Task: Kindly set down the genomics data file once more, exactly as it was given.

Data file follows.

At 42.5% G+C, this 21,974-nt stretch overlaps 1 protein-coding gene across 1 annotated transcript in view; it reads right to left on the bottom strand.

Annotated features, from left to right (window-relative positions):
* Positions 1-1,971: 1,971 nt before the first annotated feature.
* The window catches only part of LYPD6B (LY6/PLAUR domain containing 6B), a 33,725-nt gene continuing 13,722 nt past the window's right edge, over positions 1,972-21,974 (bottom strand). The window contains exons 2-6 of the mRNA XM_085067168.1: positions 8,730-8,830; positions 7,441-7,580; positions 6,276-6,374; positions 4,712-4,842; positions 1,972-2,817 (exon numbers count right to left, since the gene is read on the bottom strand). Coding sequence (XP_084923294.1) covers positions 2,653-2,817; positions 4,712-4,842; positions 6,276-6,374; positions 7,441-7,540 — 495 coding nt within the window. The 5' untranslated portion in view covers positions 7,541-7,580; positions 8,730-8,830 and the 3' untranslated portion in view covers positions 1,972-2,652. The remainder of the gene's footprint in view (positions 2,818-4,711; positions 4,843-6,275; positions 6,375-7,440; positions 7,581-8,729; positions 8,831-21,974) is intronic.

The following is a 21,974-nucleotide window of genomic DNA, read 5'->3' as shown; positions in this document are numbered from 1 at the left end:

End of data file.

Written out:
At 42.5% G+C, this 21,974-nt stretch overlaps 1 protein-coding gene across 1 annotated transcript in view; it reads right to left on the bottom strand.

Annotated features, from left to right (window-relative positions):
* Positions 1-1,971: 1,971 nt before the first annotated feature.
* The window catches only part of LYPD6B (LY6/PLAUR domain containing 6B), a 33,725-nt gene continuing 13,722 nt past the window's right edge, over positions 1,972-21,974 (bottom strand). The window contains exons 2-6 of the mRNA XM_085067168.1: positions 8,730-8,830; positions 7,441-7,580; positions 6,276-6,374; positions 4,712-4,842; positions 1,972-2,817 (exon numbers count right to left, since the gene is read on the bottom strand). Coding sequence (XP_084923294.1) covers positions 2,653-2,817; positions 4,712-4,842; positions 6,276-6,374; positions 7,441-7,540 — 495 coding nt within the window. The 5' untranslated portion in view covers positions 7,541-7,580; positions 8,730-8,830 and the 3' untranslated portion in view covers positions 1,972-2,652. The remainder of the gene's footprint in view (positions 2,818-4,711; positions 4,843-6,275; positions 6,375-7,440; positions 7,581-8,729; positions 8,831-21,974) is intronic.

The following is a 21,974-nucleotide window of genomic DNA, read 5'->3' as shown; positions in this document are numbered from 1 at the left end: